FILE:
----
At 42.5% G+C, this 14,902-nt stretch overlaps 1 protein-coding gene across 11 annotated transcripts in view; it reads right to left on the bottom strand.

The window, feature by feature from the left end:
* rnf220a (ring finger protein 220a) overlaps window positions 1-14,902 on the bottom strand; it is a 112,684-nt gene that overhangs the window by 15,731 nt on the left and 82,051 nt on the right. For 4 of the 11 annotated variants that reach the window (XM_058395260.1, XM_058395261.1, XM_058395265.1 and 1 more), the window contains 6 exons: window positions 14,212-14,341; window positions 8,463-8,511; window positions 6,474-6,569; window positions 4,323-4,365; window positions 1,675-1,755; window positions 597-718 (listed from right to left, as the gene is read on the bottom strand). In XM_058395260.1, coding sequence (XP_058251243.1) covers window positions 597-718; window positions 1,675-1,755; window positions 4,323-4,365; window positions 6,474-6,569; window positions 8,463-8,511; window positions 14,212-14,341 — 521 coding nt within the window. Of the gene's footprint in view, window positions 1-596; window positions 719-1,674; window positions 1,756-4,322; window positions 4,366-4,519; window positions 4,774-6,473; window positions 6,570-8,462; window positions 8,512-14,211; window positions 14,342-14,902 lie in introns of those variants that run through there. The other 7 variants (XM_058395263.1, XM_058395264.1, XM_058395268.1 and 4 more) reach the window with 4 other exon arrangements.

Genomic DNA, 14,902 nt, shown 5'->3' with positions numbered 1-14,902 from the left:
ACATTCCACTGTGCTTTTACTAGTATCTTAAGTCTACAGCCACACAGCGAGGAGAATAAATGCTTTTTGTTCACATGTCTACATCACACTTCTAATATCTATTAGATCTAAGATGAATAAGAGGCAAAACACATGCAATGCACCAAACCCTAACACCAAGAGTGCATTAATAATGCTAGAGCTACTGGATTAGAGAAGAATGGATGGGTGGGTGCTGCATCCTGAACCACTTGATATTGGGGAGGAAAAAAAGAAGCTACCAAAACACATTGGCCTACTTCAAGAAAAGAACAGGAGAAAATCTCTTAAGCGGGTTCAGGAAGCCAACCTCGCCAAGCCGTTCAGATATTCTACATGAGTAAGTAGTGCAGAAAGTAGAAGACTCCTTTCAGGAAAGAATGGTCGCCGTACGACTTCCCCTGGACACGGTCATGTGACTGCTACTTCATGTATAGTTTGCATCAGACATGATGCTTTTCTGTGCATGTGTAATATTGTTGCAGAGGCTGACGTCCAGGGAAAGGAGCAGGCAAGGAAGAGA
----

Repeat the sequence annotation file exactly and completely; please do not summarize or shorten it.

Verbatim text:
At 42.5% G+C, this 14,902-nt stretch overlaps 1 protein-coding gene across 11 annotated transcripts in view; it reads right to left on the bottom strand.

The window, feature by feature from the left end:
* rnf220a (ring finger protein 220a) overlaps window positions 1-14,902 on the bottom strand; it is a 112,684-nt gene that overhangs the window by 15,731 nt on the left and 82,051 nt on the right. For 4 of the 11 annotated variants that reach the window (XM_058395260.1, XM_058395261.1, XM_058395265.1 and 1 more), the window contains 6 exons: window positions 14,212-14,341; window positions 8,463-8,511; window positions 6,474-6,569; window positions 4,323-4,365; window positions 1,675-1,755; window positions 597-718 (listed from right to left, as the gene is read on the bottom strand). In XM_058395260.1, coding sequence (XP_058251243.1) covers window positions 597-718; window positions 1,675-1,755; window positions 4,323-4,365; window positions 6,474-6,569; window positions 8,463-8,511; window positions 14,212-14,341 — 521 coding nt within the window. Of the gene's footprint in view, window positions 1-596; window positions 719-1,674; window positions 1,756-4,322; window positions 4,366-4,519; window positions 4,774-6,473; window positions 6,570-8,462; window positions 8,512-14,211; window positions 14,342-14,902 lie in introns of those variants that run through there. The other 7 variants (XM_058395263.1, XM_058395264.1, XM_058395268.1 and 4 more) reach the window with 4 other exon arrangements.

Genomic DNA, 14,902 nt, shown 5'->3' with positions numbered 1-14,902 from the left:
ACATTCCACTGTGCTTTTACTAGTATCTTAAGTCTACAGCCACACAGCGAGGAGAATAAATGCTTTTTGTTCACATGTCTACATCACACTTCTAATATCTATTAGATCTAAGATGAATAAGAGGCAAAACACATGCAATGCACCAAACCCTAACACCAAGAGTGCATTAATAATGCTAGAGCTACTGGATTAGAGAAGAATGGATGGGTGGGTGCTGCATCCTGAACCACTTGATATTGGGGAGGAAAAAAAGAAGCTACCAAAACACATTGGCCTACTTCAAGAAAAGAACAGGAGAAAATCTCTTAAGCGGGTTCAGGAAGCCAACCTCGCCAAGCCGTTCAGATATTCTACATGAGTAAGTAGTGCAGAAAGTAGAAGACTCCTTTCAGGAAAGAATGGTCGCCGTACGACTTCCCCTGGACACGGTCATGTGACTGCTACTTCATGTATAGTTTGCATCAGACATGATGCTTTTCTGTGCATGTGTAATATTGTTGCAGAGGCTGACGTCCAGGGAAAGGAGCAGGCAAGGAAGAGA